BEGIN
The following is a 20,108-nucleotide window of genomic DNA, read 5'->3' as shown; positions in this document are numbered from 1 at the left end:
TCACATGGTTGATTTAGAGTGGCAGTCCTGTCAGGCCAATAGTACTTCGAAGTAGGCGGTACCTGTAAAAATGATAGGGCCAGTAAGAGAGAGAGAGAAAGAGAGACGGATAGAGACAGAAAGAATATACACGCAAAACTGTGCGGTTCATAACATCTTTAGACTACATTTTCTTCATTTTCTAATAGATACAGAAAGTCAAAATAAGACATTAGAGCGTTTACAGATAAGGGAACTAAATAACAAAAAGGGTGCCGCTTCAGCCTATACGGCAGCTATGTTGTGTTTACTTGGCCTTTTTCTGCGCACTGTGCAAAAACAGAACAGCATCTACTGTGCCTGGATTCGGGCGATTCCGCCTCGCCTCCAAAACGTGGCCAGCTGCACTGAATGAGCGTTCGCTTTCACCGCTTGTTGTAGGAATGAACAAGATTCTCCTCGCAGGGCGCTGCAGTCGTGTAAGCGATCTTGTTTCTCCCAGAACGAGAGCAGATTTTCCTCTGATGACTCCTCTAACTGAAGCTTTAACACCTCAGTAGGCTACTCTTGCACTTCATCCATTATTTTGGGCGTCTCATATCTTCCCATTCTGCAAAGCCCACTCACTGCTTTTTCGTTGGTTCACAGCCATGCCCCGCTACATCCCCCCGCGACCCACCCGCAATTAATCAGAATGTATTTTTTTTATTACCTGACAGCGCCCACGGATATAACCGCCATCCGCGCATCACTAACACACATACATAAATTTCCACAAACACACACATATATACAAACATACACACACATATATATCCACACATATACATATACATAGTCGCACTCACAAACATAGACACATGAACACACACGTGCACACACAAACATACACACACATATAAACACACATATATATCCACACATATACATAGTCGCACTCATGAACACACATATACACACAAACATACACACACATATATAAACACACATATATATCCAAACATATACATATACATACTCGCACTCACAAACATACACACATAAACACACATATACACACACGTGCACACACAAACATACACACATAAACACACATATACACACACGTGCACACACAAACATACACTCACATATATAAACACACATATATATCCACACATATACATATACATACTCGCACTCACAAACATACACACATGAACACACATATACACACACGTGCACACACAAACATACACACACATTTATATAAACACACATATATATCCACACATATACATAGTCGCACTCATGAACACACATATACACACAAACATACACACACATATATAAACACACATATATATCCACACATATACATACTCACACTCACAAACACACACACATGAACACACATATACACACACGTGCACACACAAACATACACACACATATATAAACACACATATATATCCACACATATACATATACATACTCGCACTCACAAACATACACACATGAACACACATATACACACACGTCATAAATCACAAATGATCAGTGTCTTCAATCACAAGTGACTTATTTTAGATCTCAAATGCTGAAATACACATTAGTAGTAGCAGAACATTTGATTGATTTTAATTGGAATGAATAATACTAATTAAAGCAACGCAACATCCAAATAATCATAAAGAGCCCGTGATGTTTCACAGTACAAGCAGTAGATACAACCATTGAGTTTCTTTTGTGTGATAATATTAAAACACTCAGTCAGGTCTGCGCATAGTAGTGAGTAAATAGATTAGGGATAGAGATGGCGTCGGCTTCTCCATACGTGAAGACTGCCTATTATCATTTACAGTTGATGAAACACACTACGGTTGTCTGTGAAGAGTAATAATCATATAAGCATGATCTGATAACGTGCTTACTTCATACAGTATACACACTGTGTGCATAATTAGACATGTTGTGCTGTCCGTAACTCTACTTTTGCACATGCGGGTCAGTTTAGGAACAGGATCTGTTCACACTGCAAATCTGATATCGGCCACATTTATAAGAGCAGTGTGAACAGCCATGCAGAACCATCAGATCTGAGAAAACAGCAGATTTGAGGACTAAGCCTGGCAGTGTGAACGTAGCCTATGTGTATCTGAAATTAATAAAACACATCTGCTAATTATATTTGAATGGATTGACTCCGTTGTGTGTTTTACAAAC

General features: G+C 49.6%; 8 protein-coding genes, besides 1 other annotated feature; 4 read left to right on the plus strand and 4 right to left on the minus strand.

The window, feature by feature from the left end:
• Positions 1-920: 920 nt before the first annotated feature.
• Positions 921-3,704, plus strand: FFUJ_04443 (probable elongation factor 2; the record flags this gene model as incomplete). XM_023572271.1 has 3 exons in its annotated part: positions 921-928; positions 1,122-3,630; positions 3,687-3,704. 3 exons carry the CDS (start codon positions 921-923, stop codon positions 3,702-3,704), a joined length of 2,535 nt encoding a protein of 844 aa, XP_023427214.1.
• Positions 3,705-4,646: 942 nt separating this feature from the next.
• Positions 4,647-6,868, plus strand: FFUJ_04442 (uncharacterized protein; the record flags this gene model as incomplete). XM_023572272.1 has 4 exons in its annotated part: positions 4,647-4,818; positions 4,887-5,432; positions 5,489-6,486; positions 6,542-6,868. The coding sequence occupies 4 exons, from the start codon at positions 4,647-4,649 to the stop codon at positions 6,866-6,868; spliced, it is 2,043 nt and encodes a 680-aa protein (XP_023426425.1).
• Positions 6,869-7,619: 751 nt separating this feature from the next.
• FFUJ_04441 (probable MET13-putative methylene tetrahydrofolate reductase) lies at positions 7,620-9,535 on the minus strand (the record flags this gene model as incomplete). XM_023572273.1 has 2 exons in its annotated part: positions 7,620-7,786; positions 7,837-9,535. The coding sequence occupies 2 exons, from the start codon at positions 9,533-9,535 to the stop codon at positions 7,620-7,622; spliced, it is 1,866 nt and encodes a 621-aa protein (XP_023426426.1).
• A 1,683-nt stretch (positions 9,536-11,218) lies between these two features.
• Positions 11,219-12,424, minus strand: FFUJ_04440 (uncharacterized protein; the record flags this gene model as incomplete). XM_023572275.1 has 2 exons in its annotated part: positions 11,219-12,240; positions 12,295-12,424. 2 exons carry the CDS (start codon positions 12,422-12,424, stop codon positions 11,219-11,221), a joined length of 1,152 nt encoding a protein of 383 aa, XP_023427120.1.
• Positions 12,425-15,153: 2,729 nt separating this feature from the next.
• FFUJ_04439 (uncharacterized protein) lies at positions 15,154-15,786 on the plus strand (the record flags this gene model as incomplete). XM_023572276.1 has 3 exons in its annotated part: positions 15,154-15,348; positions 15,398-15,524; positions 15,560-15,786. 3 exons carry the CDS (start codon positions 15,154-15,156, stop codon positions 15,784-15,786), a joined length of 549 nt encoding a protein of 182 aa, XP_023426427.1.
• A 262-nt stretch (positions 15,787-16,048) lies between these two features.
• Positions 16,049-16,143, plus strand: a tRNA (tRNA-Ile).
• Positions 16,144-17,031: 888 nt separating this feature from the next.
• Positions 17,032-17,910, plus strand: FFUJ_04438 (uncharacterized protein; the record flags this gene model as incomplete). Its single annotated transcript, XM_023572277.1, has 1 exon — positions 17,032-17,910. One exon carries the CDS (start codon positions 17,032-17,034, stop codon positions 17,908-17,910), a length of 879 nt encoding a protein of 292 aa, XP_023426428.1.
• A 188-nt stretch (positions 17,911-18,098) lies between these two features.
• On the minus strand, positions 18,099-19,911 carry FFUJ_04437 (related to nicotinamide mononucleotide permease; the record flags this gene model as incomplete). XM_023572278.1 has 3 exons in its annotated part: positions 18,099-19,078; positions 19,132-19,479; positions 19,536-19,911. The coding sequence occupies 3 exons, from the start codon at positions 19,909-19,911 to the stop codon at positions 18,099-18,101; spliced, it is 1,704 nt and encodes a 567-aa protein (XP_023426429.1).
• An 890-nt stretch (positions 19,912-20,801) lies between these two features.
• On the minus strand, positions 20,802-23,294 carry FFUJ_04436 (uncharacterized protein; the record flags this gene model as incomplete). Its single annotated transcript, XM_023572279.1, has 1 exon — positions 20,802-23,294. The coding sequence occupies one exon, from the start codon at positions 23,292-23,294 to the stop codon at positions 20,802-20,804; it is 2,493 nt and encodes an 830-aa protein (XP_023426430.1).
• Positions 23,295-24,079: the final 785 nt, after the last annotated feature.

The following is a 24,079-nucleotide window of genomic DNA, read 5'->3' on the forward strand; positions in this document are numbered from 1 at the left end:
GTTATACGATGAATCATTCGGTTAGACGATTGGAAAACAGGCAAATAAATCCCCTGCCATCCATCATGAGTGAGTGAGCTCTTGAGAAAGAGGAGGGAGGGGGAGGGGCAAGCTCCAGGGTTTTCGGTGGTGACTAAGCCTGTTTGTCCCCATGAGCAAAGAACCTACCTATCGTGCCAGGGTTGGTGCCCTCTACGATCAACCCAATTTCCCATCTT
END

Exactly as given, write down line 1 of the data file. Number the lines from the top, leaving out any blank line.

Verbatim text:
The following is a 20,108-nucleotide window of genomic DNA, read 5'->3' as shown; positions in this document are numbered from 1 at the left end: